St. Julian Reserve Riesling

Maker: St. Julian, Paw Paw, Michigan, USA20190717_201947.jpg

Place of origin: Magnificent Mile Vineyard, Lake Michigan Shore AVA, Michigan, USA

Grape: Riesling (at least 85%)

Style: Semi-dry.

Vintage: 2017

ABV: 12%

Purchased for $9 (Costco)

Appearance: Pale gold.

Nose: peach cobbler, roux.

Palate: Peach, citrus, lemon butter, grave.

Finish: Clean and dry. Lemon thyme.

Parting words: This wine was also a part of June 2019’s Twitter Riesling Roundtable. It was the most impressive Riesling from LMS in the tasting. I dodn’t usually go for buttery Riesling but this wine was so perfectly balanced that I didn’t mind the butter. In fact, it worked with the fruit notes to create baked good aromas and flavors. $9 is hard to beat for a wine this good. As I’ve said before, don’t sleep on St. Julian. Tbere’s a lot more to them than Blue Heron. St. Julian Reserve Riesling is highly recommended.

2012 Late Harvest Riesling Head to Head: St. Julian vs Black Star Farms

St. Julian Lake Michigan Shore Reserve Late Harvest Riesling= SJ20170915_083849

Arcturos Old Mission Peninsula Late Harvest Riesling= Arc


SJ: St. Julian Winery, Paw Paw, Michigan, USA

Arc: Black Star Farms Old Mission, Traverse City, Michigan, USA

Places of origin

SJ: Burgoyne Ridge vineyard, Berrien County, Lake Michigan Shore AVA, Michigan, USA

Arc: Old Mission Peninsula, Traverse City, Michigan, USA.

VinSugar at Harvest (in brix)

More information on the back of the SJ label

SJ: 21.1°

Arc: 22°


SJ: 12%

Arc: 9.5%

Price (current vintages)

SJ: $13 (website, though I have seen it for under $10)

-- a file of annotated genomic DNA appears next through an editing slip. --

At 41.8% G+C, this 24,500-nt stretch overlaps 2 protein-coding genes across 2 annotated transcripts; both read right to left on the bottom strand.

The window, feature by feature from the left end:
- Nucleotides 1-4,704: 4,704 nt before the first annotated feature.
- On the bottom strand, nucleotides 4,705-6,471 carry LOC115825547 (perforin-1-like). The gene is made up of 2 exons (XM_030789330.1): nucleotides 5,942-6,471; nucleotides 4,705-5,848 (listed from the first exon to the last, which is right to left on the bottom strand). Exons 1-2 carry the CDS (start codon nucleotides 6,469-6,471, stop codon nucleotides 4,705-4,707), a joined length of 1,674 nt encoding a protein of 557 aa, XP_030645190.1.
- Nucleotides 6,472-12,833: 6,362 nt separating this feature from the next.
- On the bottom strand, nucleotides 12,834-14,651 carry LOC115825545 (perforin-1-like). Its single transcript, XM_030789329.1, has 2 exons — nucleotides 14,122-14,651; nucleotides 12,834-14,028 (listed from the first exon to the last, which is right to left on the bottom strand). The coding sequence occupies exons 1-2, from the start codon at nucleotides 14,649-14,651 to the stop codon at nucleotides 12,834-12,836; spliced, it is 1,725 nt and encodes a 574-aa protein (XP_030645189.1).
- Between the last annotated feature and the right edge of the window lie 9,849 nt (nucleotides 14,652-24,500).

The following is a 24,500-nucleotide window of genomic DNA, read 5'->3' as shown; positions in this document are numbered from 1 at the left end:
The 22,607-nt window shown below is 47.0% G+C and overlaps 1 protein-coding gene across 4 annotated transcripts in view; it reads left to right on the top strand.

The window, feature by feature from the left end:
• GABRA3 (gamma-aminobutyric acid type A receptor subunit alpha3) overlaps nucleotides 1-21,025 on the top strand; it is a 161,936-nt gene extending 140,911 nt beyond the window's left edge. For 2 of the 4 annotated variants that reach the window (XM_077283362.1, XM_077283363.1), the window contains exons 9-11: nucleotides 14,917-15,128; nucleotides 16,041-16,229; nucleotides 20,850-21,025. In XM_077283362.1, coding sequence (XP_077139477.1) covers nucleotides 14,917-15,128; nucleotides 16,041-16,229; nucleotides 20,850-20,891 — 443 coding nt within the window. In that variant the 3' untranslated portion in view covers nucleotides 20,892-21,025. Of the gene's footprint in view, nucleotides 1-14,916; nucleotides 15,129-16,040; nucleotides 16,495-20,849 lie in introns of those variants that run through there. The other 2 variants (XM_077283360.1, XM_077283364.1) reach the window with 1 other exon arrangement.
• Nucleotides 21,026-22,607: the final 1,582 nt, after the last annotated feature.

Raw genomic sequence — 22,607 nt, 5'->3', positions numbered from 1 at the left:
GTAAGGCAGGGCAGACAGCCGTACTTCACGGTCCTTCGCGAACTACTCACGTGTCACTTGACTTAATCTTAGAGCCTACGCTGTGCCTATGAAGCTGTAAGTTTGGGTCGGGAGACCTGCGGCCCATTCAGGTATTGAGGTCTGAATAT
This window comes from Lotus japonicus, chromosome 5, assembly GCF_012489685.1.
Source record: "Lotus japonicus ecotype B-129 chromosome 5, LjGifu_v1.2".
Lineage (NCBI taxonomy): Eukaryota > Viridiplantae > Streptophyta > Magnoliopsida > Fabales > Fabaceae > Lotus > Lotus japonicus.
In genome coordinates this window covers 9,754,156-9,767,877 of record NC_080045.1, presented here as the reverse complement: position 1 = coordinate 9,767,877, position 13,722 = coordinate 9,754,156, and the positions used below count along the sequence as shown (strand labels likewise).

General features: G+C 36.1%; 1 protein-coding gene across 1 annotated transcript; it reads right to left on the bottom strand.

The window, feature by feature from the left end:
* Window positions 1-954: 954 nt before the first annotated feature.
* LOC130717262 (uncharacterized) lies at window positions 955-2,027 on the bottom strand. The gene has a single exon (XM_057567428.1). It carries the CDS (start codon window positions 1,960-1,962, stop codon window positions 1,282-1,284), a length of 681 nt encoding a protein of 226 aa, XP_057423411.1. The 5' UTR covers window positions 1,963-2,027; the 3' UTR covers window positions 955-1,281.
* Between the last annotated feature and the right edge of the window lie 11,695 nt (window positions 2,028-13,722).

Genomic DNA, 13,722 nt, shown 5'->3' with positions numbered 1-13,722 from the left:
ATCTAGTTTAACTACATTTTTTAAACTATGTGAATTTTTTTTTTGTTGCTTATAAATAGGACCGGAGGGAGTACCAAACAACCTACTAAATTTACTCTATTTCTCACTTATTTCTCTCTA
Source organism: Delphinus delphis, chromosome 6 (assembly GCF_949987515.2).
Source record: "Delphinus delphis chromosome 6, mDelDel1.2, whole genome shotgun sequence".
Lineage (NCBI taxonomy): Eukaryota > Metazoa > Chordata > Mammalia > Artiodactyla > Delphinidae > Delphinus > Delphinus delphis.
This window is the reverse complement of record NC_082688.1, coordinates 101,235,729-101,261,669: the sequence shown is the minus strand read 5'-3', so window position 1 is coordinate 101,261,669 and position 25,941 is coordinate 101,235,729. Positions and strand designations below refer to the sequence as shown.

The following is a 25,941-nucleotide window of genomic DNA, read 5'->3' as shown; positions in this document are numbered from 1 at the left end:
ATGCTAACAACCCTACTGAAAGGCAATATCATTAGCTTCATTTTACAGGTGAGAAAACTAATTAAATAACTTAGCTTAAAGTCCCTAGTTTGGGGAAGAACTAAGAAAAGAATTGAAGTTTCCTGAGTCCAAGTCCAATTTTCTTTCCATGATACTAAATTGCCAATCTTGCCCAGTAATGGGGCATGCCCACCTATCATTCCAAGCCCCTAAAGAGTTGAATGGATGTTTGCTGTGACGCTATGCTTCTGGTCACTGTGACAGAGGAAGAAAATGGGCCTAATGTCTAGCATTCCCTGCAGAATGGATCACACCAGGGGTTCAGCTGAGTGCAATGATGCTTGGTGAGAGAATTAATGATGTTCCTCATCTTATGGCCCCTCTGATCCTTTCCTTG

Arc: $17.50 (website)



SJ: Medium gold

Arc: Light gold, almost green.


SJ: Pear, orange juice

Arc: Kerosene (I was the only one who got this note), lemon thyme, peach.


SJ: Medium bodied but rich. Big pear. Like getting one stuffed up my nose, in a good way.

Arc: Fuller bodied but drier. Crisp apple, lime, candied lemon.


SJ: Sweet, almost sherry-like.

Arc: Cleaner. Bitter sage.

Tasting panel

Liz: Preferred SJ. Found it more complex and fruitier.

Amy: Preferred SJ. Arc is for summer sipping by the lake. SJ is also for sipping by the lake, but fall is coming soon!

Pete: Preferred Arc. Found SJ too harsh.

Parting words: Michigan is known for Riesling. It’s the most planted wine grape in the state. It’s grown both in the “Up North” wine regions and in West Michigan. Riesling wine is made in a broad array of styles from bone-dry Austrian Smaragd to syrupy Mosel Trockenbeerenauslese. Michigan Rieslings don’t (yet) span that entire spectrum, but they have the middle of it well-covered. On the sweet end are Late Harvest Rieslings like these. The ripeness of the grapes used to make these wines is in the neighborhood of the grapes that would go into a German Spätlese.